Clarus (Κλãρος): oracle of the Greek god Apollo, not far from ancient Ephesus.
Clarus, general view
The temple of Apollo at Clarus was famous in Hellenistic times, but more particularly in the Roman period, for its oracle. It lies on a flat tract of land in a narrow valley within the boundaries of Colophon, two kilometres of the port of Notion. This sacred place, with a sacred spring and wood, has been the centre of an important cult as far back as the seventh and sixth centuries BCE, already mentioned in the Homeric hymns.note[Homeric Hymn 3, "To the Delian Apollo" 40.] Archaeological investigations have brought to light protogeometric pottery from the tenth century BCE.
The propylon, erected in the seconnd century BCE, served as the entrance for those approaching by sea. It was almost square in shape and built in the Doric building order. The krepidoma was three-stepped. The inner surfaces of the recovered columns are covered with inscriptions carved in the second century CE. These comprise lists of deputations from Asia Minor, Thrace and southeastern Europe who had come to consult the oracle of Apollo.
At a later date, a colonnade set aside for business premises was built along the west side of the propylon, whereas on the east side there was a semi-circular exedra, measuring eight meters across, which has completely been preserved. The sacred road came to an end exactly in front of the east face of the temple, which was 26 x 46 meters in size and of the Doric style.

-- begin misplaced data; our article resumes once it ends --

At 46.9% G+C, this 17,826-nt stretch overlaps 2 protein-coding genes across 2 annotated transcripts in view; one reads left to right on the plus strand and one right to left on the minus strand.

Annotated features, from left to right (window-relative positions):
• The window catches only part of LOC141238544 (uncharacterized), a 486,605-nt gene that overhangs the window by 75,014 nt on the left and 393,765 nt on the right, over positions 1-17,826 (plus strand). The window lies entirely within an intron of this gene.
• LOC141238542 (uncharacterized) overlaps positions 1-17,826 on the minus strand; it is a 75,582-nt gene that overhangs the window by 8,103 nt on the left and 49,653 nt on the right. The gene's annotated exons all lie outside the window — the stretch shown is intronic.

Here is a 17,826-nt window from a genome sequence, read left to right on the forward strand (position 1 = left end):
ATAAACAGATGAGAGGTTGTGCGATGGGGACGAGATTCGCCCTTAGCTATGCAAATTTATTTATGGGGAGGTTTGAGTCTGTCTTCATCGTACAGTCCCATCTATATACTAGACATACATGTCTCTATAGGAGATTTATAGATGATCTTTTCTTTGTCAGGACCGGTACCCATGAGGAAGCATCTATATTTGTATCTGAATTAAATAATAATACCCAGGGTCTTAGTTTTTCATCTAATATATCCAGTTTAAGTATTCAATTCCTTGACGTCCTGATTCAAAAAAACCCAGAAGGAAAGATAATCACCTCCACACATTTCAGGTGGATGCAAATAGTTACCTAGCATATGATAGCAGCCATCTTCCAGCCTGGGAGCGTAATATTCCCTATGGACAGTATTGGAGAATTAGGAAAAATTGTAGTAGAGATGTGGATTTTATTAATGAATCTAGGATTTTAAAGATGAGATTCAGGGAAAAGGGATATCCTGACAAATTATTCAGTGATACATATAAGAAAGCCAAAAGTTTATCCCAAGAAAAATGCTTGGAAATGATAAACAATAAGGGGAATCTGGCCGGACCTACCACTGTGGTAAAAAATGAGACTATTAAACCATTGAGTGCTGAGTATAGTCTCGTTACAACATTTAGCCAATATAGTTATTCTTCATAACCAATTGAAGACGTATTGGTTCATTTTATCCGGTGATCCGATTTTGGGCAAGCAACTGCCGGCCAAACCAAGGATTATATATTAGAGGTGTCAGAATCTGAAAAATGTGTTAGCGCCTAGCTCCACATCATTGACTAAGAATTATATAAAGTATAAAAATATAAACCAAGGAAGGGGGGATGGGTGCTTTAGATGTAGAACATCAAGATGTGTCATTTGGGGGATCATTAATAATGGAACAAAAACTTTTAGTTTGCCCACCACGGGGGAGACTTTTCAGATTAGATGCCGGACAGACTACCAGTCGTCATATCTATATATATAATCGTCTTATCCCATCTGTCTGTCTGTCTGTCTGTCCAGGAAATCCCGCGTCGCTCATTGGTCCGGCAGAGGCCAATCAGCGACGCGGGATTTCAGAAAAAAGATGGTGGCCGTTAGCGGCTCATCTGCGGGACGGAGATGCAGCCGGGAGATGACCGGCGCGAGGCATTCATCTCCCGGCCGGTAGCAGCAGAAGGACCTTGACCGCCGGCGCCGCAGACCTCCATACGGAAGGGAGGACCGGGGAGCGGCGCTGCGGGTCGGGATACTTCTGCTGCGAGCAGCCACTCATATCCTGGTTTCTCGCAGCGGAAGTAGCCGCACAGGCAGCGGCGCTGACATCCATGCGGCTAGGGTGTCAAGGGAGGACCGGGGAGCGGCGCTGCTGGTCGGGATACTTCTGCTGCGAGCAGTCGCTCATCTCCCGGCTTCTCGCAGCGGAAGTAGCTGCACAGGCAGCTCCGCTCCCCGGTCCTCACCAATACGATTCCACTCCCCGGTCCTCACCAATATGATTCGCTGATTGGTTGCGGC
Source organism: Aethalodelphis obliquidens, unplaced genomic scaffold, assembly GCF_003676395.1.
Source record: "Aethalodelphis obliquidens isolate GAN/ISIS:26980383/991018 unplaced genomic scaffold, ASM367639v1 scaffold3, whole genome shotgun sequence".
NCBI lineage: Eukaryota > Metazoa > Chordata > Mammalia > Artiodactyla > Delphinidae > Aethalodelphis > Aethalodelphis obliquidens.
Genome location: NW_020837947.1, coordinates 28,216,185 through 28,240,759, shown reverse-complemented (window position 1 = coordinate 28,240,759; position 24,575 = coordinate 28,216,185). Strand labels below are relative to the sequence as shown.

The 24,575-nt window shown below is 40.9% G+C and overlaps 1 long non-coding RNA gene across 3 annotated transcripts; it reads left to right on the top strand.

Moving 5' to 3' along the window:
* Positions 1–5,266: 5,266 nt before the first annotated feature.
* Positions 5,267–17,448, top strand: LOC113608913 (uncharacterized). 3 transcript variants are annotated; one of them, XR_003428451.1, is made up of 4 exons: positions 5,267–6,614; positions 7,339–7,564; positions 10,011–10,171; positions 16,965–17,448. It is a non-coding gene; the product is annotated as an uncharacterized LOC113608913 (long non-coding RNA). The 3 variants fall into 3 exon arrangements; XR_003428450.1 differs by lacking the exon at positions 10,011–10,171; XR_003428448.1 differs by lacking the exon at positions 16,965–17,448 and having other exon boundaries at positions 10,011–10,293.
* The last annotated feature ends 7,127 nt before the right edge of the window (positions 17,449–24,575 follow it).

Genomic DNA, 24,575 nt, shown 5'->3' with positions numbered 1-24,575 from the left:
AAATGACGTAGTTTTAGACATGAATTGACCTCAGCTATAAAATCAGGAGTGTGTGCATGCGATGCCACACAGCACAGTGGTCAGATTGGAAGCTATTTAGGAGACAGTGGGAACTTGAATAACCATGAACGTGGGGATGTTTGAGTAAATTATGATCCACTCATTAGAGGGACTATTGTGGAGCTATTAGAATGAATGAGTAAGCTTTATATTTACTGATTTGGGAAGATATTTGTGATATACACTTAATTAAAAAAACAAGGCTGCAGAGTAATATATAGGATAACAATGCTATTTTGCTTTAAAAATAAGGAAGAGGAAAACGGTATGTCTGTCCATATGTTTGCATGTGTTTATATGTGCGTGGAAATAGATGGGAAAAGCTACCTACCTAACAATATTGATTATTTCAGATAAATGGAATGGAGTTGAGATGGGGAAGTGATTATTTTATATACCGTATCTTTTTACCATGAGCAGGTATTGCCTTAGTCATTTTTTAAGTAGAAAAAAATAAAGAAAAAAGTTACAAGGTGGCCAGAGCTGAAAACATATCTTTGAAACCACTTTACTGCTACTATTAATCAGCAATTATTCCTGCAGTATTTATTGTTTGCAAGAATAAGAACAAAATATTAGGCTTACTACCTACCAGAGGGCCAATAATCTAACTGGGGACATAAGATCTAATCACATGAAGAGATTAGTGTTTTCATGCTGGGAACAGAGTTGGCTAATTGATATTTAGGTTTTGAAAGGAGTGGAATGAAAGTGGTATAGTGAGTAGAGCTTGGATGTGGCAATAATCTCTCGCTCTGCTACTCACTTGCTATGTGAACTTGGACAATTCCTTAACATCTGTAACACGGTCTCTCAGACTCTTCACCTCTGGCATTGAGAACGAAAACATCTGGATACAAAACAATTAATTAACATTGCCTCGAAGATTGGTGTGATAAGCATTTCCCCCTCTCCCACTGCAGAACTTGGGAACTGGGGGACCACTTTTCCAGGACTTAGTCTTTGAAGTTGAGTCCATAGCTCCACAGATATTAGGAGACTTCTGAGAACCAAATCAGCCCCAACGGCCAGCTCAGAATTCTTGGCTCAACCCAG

The temple collapsed as a result of an earthquake. Seven capitals and 150 drums have been recovered. The temple must have been constructed in the late fourth century BCE or at the beginning of the Hellenistic era. According to the inscription on the architrave, the peripteros was completed in the time of the emperor Hadrian (r.117-138 CE).
Large parts of huge statues representing Apollo, Artemis, and Leto were discovered within the cella during the excavations and these remains are still in situ.
The oracle was consulted beneath the cella. Greek and Roman authorities write that the divine revelations were not made through the medium of a woman, like the Pythia at Delphi, but through a male prophet. The seer would enter the cave or an underground chamber and, having drunk the mysteriously endowed holy water, would utter the prophesy in the form of scanned poetry. The oracle was always consulted at night.
A stone with an inscription was set up to the south of the altar, in the name of Cicero's brother, Quintus Tullius Cicero, who was a governor of the province of Asia.
Some statues and reliefs of fine quality were brought to light during the excavations and these are now housed in the Archaeological Museum of Izmir. On the site are some replicas exposed of statues depicting Aristotle and other figures.